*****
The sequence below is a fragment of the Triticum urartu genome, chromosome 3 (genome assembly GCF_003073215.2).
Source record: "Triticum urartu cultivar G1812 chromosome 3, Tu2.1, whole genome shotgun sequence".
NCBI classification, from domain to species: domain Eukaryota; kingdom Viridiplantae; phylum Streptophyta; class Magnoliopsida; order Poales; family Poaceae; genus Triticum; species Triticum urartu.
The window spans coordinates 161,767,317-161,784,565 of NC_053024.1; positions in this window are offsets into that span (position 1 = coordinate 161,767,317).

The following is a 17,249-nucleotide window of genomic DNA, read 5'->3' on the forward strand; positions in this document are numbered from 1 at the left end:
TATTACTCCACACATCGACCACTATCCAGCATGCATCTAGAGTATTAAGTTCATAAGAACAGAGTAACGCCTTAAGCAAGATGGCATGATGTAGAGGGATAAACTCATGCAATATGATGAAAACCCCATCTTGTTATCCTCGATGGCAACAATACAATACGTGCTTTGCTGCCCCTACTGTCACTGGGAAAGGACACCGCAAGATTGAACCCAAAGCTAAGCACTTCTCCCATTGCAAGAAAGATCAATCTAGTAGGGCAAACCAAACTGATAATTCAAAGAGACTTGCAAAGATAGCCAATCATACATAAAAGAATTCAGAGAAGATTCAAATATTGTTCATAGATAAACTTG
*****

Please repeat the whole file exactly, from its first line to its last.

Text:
The sequence below is a fragment of the Triticum urartu genome, chromosome 3 (genome assembly GCF_003073215.2).
Source record: "Triticum urartu cultivar G1812 chromosome 3, Tu2.1, whole genome shotgun sequence".
NCBI classification, from domain to species: domain Eukaryota; kingdom Viridiplantae; phylum Streptophyta; class Magnoliopsida; order Poales; family Poaceae; genus Triticum; species Triticum urartu.
The window spans coordinates 161,767,317-161,784,565 of NC_053024.1; positions in this window are offsets into that span (position 1 = coordinate 161,767,317).

The following is a 17,249-nucleotide window of genomic DNA, read 5'->3' on the forward strand; positions in this document are numbered from 1 at the left end:
TATTACTCCACACATCGACCACTATCCAGCATGCATCTAGAGTATTAAGTTCATAAGAACAGAGTAACGCCTTAAGCAAGATGGCATGATGTAGAGGGATAAACTCATGCAATATGATGAAAACCCCATCTTGTTATCCTCGATGGCAACAATACAATACGTGCTTTGCTGCCCCTACTGTCACTGGGAAAGGACACCGCAAGATTGAACCCAAAGCTAAGCACTTCTCCCATTGCAAGAAAGATCAATCTAGTAGGGCAAACCAAACTGATAATTCAAAGAGACTTGCAAAGATAGCCAATCATACATAAAAGAATTCAGAGAAGATTCAAATATTGTTCATAGATAAACTTG